Original publication

Like most Dickens novels, Bleak House was published in 19 monthly installments, each containing 32 pages of text and two illustrations by Phiz. Each cost one shilling, except for the last, which was a double issue and cost two.

See also

  • Detective fiction. Warning: this article includes a plot spoiler for Bleak House


  1. ^ Site of Dr Russell Potter, Rhode Island College Biography of Inspector Field
  2. ^ Dickens' London map
  3. ^
  4. ^
  5. ^
  • Crafts, Hannah; Gates, Jr, Henry Louis (Ed), 2002. The Bondswoman's Narrative. Warner Books. ISBN 0-7628-7682-4

(5) Calkins, Carroll C. (Project Editor), 1982. Mysteries of the Unexplained. The Reader's Digest Association, Inc. Pleasantville, New York/Montreal.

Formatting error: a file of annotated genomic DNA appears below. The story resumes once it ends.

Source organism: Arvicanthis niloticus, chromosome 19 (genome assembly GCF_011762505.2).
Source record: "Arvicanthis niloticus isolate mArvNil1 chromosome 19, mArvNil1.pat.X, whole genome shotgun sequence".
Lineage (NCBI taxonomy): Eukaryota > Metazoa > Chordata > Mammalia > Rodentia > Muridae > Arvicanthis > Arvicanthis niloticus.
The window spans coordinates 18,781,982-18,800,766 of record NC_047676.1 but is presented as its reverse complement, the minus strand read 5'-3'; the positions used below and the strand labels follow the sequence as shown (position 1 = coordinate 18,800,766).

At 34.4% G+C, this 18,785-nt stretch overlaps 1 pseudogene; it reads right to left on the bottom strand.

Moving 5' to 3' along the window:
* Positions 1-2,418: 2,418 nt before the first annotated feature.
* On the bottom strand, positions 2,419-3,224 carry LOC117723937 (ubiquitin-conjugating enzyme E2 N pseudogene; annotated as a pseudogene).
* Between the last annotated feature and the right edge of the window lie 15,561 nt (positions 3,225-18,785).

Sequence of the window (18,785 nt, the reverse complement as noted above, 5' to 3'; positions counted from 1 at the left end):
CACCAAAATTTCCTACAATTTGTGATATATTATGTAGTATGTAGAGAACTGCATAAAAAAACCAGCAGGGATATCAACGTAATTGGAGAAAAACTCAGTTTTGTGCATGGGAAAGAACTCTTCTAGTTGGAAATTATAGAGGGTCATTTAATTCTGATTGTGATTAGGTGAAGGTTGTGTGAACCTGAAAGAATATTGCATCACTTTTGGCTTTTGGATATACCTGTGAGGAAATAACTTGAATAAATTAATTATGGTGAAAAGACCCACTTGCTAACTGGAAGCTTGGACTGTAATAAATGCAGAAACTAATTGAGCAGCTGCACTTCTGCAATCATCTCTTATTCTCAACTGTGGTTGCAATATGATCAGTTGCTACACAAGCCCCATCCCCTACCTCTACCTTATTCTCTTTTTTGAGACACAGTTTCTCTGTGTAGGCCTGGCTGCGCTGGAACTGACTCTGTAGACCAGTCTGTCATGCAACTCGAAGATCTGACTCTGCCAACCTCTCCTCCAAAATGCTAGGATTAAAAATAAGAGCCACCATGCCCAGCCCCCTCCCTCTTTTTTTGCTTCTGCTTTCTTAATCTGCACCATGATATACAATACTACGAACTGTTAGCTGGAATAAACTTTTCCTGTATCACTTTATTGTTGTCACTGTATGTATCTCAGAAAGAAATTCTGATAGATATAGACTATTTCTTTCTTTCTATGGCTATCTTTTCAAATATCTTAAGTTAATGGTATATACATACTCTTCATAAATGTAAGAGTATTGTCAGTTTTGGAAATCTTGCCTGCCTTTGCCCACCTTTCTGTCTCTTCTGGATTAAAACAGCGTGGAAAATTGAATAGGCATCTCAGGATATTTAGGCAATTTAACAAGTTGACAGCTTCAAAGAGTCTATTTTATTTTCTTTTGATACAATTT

External links

Online editions

Wikisource has original text related to this article:
Bleak House
  • Bleak House, available freely at Project Gutenberg
  • Bleak House – complete book in HTML one page for each chapter.
  • Bleak House — HTML Searchable HTML version.
  • Bleak House — Easy to read HTML version.
  • Free Internet Cliffnotes on Bleak House.
  • Bleak House Annotated On-line Resources for Bleak House
  • Reprinted Pieces, available freely at Project Gutenberg "The Detective Police", "Three Detective Anecdotes", "On Duty with Inspector Field". Last piece first publ (June 1841) Household Words

This article incorporates text from the public domain 1907 edition of The Nuttall Encyclopaedia.